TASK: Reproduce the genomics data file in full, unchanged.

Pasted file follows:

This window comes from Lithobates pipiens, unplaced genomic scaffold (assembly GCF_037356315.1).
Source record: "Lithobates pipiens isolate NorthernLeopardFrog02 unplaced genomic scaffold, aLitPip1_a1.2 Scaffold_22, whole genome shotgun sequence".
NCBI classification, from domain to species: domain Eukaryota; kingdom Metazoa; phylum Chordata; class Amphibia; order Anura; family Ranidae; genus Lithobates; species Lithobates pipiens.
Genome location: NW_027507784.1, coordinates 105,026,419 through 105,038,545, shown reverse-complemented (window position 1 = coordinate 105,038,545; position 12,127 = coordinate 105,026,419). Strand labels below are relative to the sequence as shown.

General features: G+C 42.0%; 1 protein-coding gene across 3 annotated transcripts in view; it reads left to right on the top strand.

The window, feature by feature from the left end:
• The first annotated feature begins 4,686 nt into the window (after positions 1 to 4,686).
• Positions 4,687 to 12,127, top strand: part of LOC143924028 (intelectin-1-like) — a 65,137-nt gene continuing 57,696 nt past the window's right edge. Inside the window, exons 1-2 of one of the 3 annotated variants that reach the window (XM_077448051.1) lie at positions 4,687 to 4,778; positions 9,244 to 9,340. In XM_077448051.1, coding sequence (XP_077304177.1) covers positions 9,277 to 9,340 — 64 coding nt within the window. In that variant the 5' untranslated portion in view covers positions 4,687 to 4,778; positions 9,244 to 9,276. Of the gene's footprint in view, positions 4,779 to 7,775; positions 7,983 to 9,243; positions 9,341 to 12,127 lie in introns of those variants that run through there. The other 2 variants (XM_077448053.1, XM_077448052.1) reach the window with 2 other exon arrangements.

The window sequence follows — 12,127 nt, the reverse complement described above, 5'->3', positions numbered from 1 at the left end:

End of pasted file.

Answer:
This window comes from Lithobates pipiens, unplaced genomic scaffold (assembly GCF_037356315.1).
Source record: "Lithobates pipiens isolate NorthernLeopardFrog02 unplaced genomic scaffold, aLitPip1_a1.2 Scaffold_22, whole genome shotgun sequence".
NCBI classification, from domain to species: domain Eukaryota; kingdom Metazoa; phylum Chordata; class Amphibia; order Anura; family Ranidae; genus Lithobates; species Lithobates pipiens.
Genome location: NW_027507784.1, coordinates 105,026,419 through 105,038,545, shown reverse-complemented (window position 1 = coordinate 105,038,545; position 12,127 = coordinate 105,026,419). Strand labels below are relative to the sequence as shown.

General features: G+C 42.0%; 1 protein-coding gene across 3 annotated transcripts in view; it reads left to right on the top strand.

The window, feature by feature from the left end:
• The first annotated feature begins 4,686 nt into the window (after positions 1 to 4,686).
• Positions 4,687 to 12,127, top strand: part of LOC143924028 (intelectin-1-like) — a 65,137-nt gene continuing 57,696 nt past the window's right edge. Inside the window, exons 1-2 of one of the 3 annotated variants that reach the window (XM_077448051.1) lie at positions 4,687 to 4,778; positions 9,244 to 9,340. In XM_077448051.1, coding sequence (XP_077304177.1) covers positions 9,277 to 9,340 — 64 coding nt within the window. In that variant the 5' untranslated portion in view covers positions 4,687 to 4,778; positions 9,244 to 9,276. Of the gene's footprint in view, positions 4,779 to 7,775; positions 7,983 to 9,243; positions 9,341 to 12,127 lie in introns of those variants that run through there. The other 2 variants (XM_077448053.1, XM_077448052.1) reach the window with 2 other exon arrangements.

The window sequence follows — 12,127 nt, the reverse complement described above, 5'->3', positions numbered from 1 at the left end: